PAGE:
Some quilts -- like my Memories of Africa Quilt or my Dandelion quilt -- start with a plan. I sit down and draw an idea, pick my fabrics, and work my way toward a fore-visioned end. I love working like that, because I can bring an idea into reality! But those quilts tend to be thinky quilts, and sometimes I don't have the reserves to think my way through my hobby. Lately, I've been getting home from work at 6:30pm, and it's dark, and I have just enough space in my brain for a little Foundation Paper Piecing... before I feel my focus slip, like a car falling out of gear. I get maybe a half-hour of concentration, and then I find myself picking the wrong fabric for the pattern and having to rip seams, or just staring at the same piece for a while doing nothing. I desire to be creative, but sewing to a plan leads to frustration.
That's why I like to have a second project at the same time, a non-thinky project. The Acid Trip, Scrappy Double Wedding Ring, and today's featured project are all examples of what I think of as "blank verse" projects.
Blank verse, not to be confused with free verse, is an English language poetic form where the poet can take any subject, and any register, and any vocab choice, and write anything at all, as long as it's in iambic pentameter. For the non-poetry-geeks, iambic pentameter is when the rhythm of the language sounds like this:
and ONE and TWO and THREE and FOUR and FIVE
The meter called iambic simply means
a softer sound is followed by a loud.
Pentameter -- just break the word apart:
five "iambs" in a row the poet writes.
It's super easy for the words to fall
iambic'ly. It's not a strain at all.
Obviously, if every single line is perfectly iambic, the poem starts to sound like a metronome, which is why even if they're mostly using blank verse, poets strategically break the rule every now and then. They might use a change in meter to suggest a surprise, or change of pace, or a lie.
Consider Hamlet, Act 1 Scene 3. Laertes, a young man, is about to leave for school. In parting, he advises his sister not to take the prince's flirtations too seriously, because young men are fickle, and girls' hearts (and reputations) easy to break. Read his advice, and you'll find his meter starts iambic, but varies. Sometimes he speaks in a different rhythm, to emphasize how genuine his speech is. Read the following bit aloud and notice how "chaste treasure" and "Fear it" jumps out at you because they're not iambic:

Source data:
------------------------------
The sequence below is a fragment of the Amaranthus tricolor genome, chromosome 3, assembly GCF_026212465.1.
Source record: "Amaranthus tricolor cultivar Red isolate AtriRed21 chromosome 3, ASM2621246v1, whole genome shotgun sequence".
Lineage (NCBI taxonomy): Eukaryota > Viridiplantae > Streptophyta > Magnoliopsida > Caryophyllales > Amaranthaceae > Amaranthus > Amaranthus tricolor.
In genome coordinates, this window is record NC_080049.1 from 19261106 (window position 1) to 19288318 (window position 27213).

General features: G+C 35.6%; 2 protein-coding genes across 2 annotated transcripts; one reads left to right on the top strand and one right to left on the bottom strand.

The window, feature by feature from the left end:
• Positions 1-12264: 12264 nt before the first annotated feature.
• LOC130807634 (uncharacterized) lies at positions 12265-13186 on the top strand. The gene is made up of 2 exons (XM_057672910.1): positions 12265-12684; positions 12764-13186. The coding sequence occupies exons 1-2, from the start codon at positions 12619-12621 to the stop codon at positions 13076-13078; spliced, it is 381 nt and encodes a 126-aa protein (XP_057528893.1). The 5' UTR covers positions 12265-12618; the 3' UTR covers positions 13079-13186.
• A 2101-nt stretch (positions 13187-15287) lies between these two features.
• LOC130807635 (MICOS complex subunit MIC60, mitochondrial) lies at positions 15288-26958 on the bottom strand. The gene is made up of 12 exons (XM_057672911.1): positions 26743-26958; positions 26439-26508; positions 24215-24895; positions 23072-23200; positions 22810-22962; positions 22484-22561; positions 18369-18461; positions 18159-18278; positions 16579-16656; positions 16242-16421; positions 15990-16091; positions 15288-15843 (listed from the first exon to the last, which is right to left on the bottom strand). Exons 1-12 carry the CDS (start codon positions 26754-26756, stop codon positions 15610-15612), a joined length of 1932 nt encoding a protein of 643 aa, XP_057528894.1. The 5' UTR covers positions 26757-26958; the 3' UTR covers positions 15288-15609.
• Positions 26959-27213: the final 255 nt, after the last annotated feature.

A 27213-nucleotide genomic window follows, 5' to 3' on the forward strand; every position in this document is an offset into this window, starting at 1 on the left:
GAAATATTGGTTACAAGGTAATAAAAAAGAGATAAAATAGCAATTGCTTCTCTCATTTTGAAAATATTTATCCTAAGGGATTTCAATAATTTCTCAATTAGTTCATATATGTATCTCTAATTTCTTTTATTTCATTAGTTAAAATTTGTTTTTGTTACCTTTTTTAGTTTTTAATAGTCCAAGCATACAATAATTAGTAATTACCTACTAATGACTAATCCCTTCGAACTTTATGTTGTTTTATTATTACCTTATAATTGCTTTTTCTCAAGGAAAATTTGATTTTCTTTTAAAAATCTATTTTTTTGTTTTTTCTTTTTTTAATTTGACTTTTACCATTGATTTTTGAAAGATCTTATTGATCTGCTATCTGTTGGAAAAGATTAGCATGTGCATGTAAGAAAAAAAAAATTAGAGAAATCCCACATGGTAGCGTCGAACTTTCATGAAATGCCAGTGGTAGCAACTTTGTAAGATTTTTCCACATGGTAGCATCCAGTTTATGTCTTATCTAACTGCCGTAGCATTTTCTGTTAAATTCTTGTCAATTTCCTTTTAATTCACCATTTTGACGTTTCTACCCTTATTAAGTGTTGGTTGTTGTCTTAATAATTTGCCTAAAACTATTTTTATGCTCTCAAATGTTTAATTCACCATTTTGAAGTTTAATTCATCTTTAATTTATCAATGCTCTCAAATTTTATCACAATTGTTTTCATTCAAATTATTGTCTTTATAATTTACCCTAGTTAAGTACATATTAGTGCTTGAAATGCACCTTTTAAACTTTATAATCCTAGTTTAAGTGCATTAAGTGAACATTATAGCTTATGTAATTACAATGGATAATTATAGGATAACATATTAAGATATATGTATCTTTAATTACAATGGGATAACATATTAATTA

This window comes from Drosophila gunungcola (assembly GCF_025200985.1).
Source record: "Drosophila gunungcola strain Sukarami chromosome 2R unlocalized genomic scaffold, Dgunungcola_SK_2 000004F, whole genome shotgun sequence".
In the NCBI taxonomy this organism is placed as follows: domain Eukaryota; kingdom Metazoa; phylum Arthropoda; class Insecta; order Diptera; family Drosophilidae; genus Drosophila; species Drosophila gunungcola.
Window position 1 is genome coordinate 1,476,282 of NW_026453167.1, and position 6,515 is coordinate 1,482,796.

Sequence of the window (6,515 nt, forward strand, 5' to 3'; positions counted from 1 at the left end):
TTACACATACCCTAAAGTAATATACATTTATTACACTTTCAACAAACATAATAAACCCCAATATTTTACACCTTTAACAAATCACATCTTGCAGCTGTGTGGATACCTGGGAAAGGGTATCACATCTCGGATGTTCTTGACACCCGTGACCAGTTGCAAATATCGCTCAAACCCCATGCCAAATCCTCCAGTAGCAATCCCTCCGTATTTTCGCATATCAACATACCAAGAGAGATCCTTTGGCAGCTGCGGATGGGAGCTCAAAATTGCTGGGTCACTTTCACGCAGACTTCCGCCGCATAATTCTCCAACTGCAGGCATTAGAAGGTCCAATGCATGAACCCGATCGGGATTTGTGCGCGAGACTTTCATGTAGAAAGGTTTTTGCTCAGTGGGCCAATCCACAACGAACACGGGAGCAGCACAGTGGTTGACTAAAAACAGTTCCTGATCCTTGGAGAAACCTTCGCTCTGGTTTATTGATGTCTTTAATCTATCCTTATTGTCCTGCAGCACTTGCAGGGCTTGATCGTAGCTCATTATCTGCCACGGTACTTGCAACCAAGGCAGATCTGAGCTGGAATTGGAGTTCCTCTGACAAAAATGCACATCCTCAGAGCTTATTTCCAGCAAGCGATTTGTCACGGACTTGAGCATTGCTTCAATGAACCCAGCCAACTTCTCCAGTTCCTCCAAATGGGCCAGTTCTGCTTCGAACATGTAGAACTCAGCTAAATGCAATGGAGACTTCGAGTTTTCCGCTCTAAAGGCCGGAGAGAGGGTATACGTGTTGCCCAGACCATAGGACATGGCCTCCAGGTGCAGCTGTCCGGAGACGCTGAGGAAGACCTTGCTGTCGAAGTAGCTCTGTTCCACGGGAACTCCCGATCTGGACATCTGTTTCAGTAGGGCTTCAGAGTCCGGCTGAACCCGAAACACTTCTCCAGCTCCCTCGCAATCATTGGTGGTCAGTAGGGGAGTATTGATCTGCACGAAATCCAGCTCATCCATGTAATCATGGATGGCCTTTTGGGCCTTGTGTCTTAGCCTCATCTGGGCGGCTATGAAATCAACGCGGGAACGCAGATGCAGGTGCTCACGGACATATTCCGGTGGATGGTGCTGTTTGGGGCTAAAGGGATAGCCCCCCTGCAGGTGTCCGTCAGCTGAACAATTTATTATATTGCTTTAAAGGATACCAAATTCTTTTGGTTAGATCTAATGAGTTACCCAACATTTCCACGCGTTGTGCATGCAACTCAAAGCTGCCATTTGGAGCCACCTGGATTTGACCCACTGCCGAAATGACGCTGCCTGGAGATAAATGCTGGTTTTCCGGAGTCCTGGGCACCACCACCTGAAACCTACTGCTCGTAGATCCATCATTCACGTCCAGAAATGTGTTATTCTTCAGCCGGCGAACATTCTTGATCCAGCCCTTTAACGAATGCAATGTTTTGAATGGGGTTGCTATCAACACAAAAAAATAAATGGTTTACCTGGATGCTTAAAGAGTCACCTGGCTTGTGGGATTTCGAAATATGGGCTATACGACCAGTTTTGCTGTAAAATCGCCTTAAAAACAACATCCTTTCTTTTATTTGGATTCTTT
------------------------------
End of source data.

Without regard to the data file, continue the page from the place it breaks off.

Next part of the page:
If with too credent ear you list his songs,
Though the feet vary a bit, there are still five feet in each line. This is blank verse done well.
BLANK VERSE PROJECTS
How do I apply this to quilting? Since blank verse only has two rules (use iambs and use five of them), it's astonishingly varied in how it turns out. Shakespeare's blank verse and Robert Frost's blank verse are world's apart. So, when I need a less-thinky quilting project, I think of a few sewing or design rules, and let myself range far and wide within those bounds.
For my Acid Trip quilt, my rules were "light stripe in the middle and dark to the edges" and from there I just put whatever colors together that I liked. My pieces ended up being analogous color schemes, because my eye likes that, but I could've done high-contrast complementary color schemes and still been within my rule. As I went on, I strategically broke my rule a few times (the black rectangles for eye-rest), just as a poet may strategically break meter.
For the Double Wedding Ring quilt, though it's a traditional pattern, it's also just a template. I can fill in the melon slices any way I want, as long as I trim them to the right shape in the end. I find it relaxing to do, because I can't make a mistake, as long as I follow the one rule.
I have seen scrap quilts where there's no rule at all. The quilter tosses scraps from other projects into a box, unsorted by color or size, and grabs them at random, putting pieces together and so-on until the quilt is done. I dislike those quilts, because they look like confetti or litter to me. I prefer to have some structure or rule, if only one, to guide the chaos.
Right now, having finished Acid Trip, I need a new blank verse project. I find my inspiration on YouTube.
Terry Rowland has a video instructional about her "Color Wash Quilt", a real stashbuster. She sets a few constraints: the size of the block, and its general construction method (a center scrap surrounded by complementary colors). Then she makes a whole bunch and plays with them. She has a prescribed way she sews the borders around the center scrap, so she can rotate each block to avoid seam clutter. She might have other rules, but I'm not sure because once I fall in love with the quilt, I stop watching the video. I don't want to copy her exactly; I just want to take the fun inspiration and run with it! So I make myself a few rules:
This project will run in the background for a while, as I work on other things concurrently, but perhaps in a year or so I'll be happily posting about Gustav's Jewel Box coming together at last!
Quilting, dressmaking, and history plied with the needle...
Blogs I Read